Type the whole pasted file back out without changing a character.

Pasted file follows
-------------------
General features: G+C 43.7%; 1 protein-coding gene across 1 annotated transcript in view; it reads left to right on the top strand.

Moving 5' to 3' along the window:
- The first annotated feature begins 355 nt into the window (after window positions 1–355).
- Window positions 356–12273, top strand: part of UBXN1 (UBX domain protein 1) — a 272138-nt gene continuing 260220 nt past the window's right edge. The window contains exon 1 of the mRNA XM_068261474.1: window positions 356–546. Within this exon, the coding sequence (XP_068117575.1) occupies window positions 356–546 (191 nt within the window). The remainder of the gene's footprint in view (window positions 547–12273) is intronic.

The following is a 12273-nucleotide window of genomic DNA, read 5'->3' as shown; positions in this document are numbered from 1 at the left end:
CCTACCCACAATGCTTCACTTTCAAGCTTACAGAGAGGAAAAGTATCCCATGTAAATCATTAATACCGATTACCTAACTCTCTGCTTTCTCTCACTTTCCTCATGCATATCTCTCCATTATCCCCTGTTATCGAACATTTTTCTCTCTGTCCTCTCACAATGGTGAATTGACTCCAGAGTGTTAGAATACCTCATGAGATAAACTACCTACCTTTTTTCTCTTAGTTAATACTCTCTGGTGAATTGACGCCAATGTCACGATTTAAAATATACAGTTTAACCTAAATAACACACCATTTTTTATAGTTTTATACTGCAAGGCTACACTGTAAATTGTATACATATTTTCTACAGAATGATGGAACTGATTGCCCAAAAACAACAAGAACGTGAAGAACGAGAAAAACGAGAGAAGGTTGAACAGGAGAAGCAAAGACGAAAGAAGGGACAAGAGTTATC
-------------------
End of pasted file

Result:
General features: G+C 43.7%; 1 protein-coding gene across 1 annotated transcript in view; it reads left to right on the top strand.

Moving 5' to 3' along the window:
- The first annotated feature begins 355 nt into the window (after window positions 1–355).
- Window positions 356–12273, top strand: part of UBXN1 (UBX domain protein 1) — a 272138-nt gene continuing 260220 nt past the window's right edge. The window contains exon 1 of the mRNA XM_068261474.1: window positions 356–546. Within this exon, the coding sequence (XP_068117575.1) occupies window positions 356–546 (191 nt within the window). The remainder of the gene's footprint in view (window positions 547–12273) is intronic.

The following is a 12273-nucleotide window of genomic DNA, read 5'->3' as shown; positions in this document are numbered from 1 at the left end:
CCTACCCACAATGCTTCACTTTCAAGCTTACAGAGAGGAAAAGTATCCCATGTAAATCATTAATACCGATTACCTAACTCTCTGCTTTCTCTCACTTTCCTCATGCATATCTCTCCATTATCCCCTGTTATCGAACATTTTTCTCTCTGTCCTCTCACAATGGTGAATTGACTCCAGAGTGTTAGAATACCTCATGAGATAAACTACCTACCTTTTTTCTCTTAGTTAATACTCTCTGGTGAATTGACGCCAATGTCACGATTTAAAATATACAGTTTAACCTAAATAACACACCATTTTTTATAGTTTTATACTGCAAGGCTACACTGTAAATTGTATACATATTTTCTACAGAATGATGGAACTGATTGCCCAAAAACAACAAGAACGTGAAGAACGAGAAAAACGAGAGAAGGTTGAACAGGAGAAGCAAAGACGAAAGAAGGGACAAGAGTTATC